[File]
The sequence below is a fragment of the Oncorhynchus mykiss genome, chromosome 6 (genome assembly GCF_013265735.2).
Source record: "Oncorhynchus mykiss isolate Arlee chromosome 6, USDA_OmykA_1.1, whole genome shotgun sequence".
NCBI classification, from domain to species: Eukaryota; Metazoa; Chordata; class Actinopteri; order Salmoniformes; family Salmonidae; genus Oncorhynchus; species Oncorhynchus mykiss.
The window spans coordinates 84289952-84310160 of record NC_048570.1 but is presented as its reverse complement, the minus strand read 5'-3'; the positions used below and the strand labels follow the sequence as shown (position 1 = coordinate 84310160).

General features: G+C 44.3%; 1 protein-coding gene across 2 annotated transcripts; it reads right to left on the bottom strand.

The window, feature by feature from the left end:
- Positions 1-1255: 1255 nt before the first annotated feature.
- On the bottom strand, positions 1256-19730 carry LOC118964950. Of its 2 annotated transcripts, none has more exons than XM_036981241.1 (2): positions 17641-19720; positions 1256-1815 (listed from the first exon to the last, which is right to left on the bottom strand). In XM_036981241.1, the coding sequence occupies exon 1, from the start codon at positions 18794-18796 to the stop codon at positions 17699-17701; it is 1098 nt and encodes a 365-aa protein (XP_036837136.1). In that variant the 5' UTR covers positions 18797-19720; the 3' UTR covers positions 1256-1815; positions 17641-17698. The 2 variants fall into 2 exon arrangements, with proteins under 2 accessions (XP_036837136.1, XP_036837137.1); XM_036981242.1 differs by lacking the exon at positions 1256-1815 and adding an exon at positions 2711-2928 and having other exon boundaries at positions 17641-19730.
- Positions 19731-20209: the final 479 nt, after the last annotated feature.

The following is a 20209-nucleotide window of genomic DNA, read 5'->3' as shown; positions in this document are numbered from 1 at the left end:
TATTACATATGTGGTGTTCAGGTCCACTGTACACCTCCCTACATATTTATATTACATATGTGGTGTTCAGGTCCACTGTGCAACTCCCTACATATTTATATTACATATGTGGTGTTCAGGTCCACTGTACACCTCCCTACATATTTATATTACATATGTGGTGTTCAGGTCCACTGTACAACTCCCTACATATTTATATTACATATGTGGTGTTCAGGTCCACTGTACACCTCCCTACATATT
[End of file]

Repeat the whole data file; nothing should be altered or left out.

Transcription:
The sequence below is a fragment of the Oncorhynchus mykiss genome, chromosome 6 (genome assembly GCF_013265735.2).
Source record: "Oncorhynchus mykiss isolate Arlee chromosome 6, USDA_OmykA_1.1, whole genome shotgun sequence".
NCBI classification, from domain to species: Eukaryota; Metazoa; Chordata; class Actinopteri; order Salmoniformes; family Salmonidae; genus Oncorhynchus; species Oncorhynchus mykiss.
The window spans coordinates 84289952-84310160 of record NC_048570.1 but is presented as its reverse complement, the minus strand read 5'-3'; the positions used below and the strand labels follow the sequence as shown (position 1 = coordinate 84310160).

General features: G+C 44.3%; 1 protein-coding gene across 2 annotated transcripts; it reads right to left on the bottom strand.

The window, feature by feature from the left end:
- Positions 1-1255: 1255 nt before the first annotated feature.
- On the bottom strand, positions 1256-19730 carry LOC118964950. Of its 2 annotated transcripts, none has more exons than XM_036981241.1 (2): positions 17641-19720; positions 1256-1815 (listed from the first exon to the last, which is right to left on the bottom strand). In XM_036981241.1, the coding sequence occupies exon 1, from the start codon at positions 18794-18796 to the stop codon at positions 17699-17701; it is 1098 nt and encodes a 365-aa protein (XP_036837136.1). In that variant the 5' UTR covers positions 18797-19720; the 3' UTR covers positions 1256-1815; positions 17641-17698. The 2 variants fall into 2 exon arrangements, with proteins under 2 accessions (XP_036837136.1, XP_036837137.1); XM_036981242.1 differs by lacking the exon at positions 1256-1815 and adding an exon at positions 2711-2928 and having other exon boundaries at positions 17641-19730.
- Positions 19731-20209: the final 479 nt, after the last annotated feature.

The following is a 20209-nucleotide window of genomic DNA, read 5'->3' as shown; positions in this document are numbered from 1 at the left end:
TATTACATATGTGGTGTTCAGGTCCACTGTACACCTCCCTACATATTTATATTACATATGTGGTGTTCAGGTCCACTGTGCAACTCCCTACATATTTATATTACATATGTGGTGTTCAGGTCCACTGTACACCTCCCTACATATTTATATTACATATGTGGTGTTCAGGTCCACTGTACAACTCCCTACATATTTATATTACATATGTGGTGTTCAGGTCCACTGTACACCTCCCTACATATT